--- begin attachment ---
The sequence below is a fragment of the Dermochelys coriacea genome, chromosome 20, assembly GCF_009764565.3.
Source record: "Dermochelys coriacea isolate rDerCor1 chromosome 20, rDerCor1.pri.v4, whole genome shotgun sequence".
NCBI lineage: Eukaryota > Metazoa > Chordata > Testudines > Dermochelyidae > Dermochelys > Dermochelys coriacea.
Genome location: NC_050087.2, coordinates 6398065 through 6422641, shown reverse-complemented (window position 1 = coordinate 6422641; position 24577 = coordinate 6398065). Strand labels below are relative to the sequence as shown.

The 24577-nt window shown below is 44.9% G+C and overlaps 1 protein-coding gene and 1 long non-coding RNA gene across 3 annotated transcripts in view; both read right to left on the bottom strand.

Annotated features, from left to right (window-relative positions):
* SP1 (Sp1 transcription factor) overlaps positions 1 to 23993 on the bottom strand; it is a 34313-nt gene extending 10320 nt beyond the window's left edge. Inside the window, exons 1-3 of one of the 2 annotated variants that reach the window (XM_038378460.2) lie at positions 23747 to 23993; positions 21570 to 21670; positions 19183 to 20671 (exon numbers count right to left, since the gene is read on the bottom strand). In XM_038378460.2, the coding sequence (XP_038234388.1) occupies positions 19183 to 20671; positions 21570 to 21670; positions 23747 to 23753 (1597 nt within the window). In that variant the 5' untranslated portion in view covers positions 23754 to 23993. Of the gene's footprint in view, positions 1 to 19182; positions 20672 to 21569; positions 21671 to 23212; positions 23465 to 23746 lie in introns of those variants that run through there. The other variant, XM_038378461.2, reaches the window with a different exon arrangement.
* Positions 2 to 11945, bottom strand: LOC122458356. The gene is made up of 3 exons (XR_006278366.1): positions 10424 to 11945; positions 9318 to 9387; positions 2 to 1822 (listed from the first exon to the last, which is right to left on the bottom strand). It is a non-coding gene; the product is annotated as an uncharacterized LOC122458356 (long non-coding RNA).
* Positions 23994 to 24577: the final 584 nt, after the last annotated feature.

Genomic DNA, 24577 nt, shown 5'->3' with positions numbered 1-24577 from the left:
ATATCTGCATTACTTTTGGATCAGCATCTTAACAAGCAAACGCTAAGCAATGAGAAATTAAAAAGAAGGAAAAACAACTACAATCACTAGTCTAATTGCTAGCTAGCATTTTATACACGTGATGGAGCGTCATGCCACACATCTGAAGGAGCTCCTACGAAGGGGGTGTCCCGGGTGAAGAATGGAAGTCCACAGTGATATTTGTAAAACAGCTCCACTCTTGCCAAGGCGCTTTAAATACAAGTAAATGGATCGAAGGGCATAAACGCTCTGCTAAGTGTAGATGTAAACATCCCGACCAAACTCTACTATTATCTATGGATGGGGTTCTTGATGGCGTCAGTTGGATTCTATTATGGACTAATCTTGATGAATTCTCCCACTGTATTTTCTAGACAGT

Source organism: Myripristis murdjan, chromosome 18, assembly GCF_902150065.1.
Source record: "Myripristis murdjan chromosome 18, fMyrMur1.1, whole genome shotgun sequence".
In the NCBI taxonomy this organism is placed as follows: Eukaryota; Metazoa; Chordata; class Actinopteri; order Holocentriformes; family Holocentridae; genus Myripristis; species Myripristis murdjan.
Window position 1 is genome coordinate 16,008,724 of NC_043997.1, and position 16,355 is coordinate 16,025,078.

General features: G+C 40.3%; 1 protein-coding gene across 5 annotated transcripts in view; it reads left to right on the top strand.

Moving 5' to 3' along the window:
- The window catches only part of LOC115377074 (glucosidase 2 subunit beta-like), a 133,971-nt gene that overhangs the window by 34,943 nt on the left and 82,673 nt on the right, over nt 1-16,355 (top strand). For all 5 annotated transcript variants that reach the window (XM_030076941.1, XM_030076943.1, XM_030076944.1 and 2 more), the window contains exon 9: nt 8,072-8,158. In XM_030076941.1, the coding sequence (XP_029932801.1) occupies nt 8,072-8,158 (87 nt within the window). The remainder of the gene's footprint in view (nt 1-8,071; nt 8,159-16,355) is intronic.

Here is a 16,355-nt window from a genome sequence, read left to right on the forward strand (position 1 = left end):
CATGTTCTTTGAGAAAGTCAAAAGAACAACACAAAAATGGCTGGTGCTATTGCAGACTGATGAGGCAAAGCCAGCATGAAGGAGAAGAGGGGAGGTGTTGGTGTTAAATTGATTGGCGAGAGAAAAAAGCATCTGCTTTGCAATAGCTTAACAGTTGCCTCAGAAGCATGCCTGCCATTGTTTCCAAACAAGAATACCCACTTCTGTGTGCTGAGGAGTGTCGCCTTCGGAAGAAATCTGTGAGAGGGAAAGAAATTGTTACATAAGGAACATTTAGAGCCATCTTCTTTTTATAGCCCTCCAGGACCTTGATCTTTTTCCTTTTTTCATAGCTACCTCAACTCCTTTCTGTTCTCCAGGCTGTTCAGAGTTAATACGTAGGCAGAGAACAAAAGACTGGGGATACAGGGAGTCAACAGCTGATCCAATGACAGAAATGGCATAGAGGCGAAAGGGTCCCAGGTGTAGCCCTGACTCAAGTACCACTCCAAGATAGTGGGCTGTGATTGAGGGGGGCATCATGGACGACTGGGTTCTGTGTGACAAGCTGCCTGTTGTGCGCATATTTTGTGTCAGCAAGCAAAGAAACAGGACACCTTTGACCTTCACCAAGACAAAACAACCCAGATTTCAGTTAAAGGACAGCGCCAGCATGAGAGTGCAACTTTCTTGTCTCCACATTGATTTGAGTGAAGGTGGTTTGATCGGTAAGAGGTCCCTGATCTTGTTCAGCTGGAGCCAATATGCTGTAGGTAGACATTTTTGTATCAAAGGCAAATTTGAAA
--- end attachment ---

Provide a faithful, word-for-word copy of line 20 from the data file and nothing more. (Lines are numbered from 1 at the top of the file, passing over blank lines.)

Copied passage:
CATGTTCTTTGAGAAAGTCAAAAGAACAACACAAAAATGGCTGGTGCTATTGCAGACTGATGAGGCAAAGCCAGCATGAAGGAGAAGAGGGGAGGTGTTGGTGTTAAATTGATTGGCGAGAGAAAAAAGCATCTGCTTTGCAATAGCTTAACAGTTGCCTCAGAAGCATGCCTGCCATTGTTTCCAAACAAGAATACCCACTTCTGTGTGCTGAGGAGTGTCGCCTTCGGAAGAAATCTGTGAGAGGGAAAGAAATTGTTACATAAGGAACATTTAGAGCCATCTTCTTTTTATAGCCCTCCAGGACCTTGATCTTTTTCCTTTTTTCATAGCTACCTCAACTCCTTTCTGTTCTCCAGGCTGTTCAGAGTTAATACGTAGGCAGAGAACAAAAGACTGGGGATACAGGGAGTCAACAGCTGATCCAATGACAGAAATGGCATAGAGGCGAAAGGGTCCCAGGTGTAGCCCTGACTCAAGTACCACTCCAAGATAGTGGGCTGTGATTGAGGGGGGCATCATGGACGACTGGGTTCTGTGTGACAAGCTGCCTGTTGTGCGCATATTTTGTGTCAGCAAGCAAAGAAACAGGACACCTTTGACCTTCACCAAGACAAAACAACCCAGATTTCAGTTAAAGGACAGCGCCAGCATGAGAGTGCAACTTTCTTGTCTCCACATTGATTTGAGTGAAGGTGGTTTGATCGGTAAGAGGTCCCTGATCTTGTTCAGCTGGAGCCAATATGCTGTAGGTAGACATTTTTGTATCAAAGGCAAATTTGAAA